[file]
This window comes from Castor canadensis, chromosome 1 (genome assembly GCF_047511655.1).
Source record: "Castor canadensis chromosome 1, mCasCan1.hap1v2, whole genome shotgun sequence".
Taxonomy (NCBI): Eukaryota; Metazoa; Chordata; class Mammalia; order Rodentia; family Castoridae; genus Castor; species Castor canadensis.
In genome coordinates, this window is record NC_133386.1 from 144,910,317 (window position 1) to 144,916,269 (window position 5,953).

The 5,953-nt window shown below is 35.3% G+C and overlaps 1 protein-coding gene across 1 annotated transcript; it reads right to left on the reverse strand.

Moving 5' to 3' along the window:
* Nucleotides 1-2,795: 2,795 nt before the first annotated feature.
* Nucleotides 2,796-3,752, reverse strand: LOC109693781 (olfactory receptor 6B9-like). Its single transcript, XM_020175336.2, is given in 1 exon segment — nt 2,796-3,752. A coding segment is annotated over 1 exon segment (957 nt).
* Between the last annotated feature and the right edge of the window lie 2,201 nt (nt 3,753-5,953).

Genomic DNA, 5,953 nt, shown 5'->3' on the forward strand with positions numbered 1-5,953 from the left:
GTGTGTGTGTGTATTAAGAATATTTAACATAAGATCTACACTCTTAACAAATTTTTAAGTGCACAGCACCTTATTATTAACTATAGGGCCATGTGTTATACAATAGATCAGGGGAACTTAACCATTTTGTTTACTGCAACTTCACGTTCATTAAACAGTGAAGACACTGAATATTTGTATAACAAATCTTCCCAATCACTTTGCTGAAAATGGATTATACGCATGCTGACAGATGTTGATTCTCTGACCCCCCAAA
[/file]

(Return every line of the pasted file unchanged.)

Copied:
This window comes from Castor canadensis, chromosome 1 (genome assembly GCF_047511655.1).
Source record: "Castor canadensis chromosome 1, mCasCan1.hap1v2, whole genome shotgun sequence".
Taxonomy (NCBI): Eukaryota; Metazoa; Chordata; class Mammalia; order Rodentia; family Castoridae; genus Castor; species Castor canadensis.
In genome coordinates, this window is record NC_133386.1 from 144,910,317 (window position 1) to 144,916,269 (window position 5,953).

The 5,953-nt window shown below is 35.3% G+C and overlaps 1 protein-coding gene across 1 annotated transcript; it reads right to left on the reverse strand.

Moving 5' to 3' along the window:
* Nucleotides 1-2,795: 2,795 nt before the first annotated feature.
* Nucleotides 2,796-3,752, reverse strand: LOC109693781 (olfactory receptor 6B9-like). Its single transcript, XM_020175336.2, is given in 1 exon segment — nt 2,796-3,752. A coding segment is annotated over 1 exon segment (957 nt).
* Between the last annotated feature and the right edge of the window lie 2,201 nt (nt 3,753-5,953).

Genomic DNA, 5,953 nt, shown 5'->3' on the forward strand with positions numbered 1-5,953 from the left:
GTGTGTGTGTGTATTAAGAATATTTAACATAAGATCTACACTCTTAACAAATTTTTAAGTGCACAGCACCTTATTATTAACTATAGGGCCATGTGTTATACAATAGATCAGGGGAACTTAACCATTTTGTTTACTGCAACTTCACGTTCATTAAACAGTGAAGACACTGAATATTTGTATAACAAATCTTCCCAATCACTTTGCTGAAAATGGATTATACGCATGCTGACAGATGTTGATTCTCTGACCCCCCAAA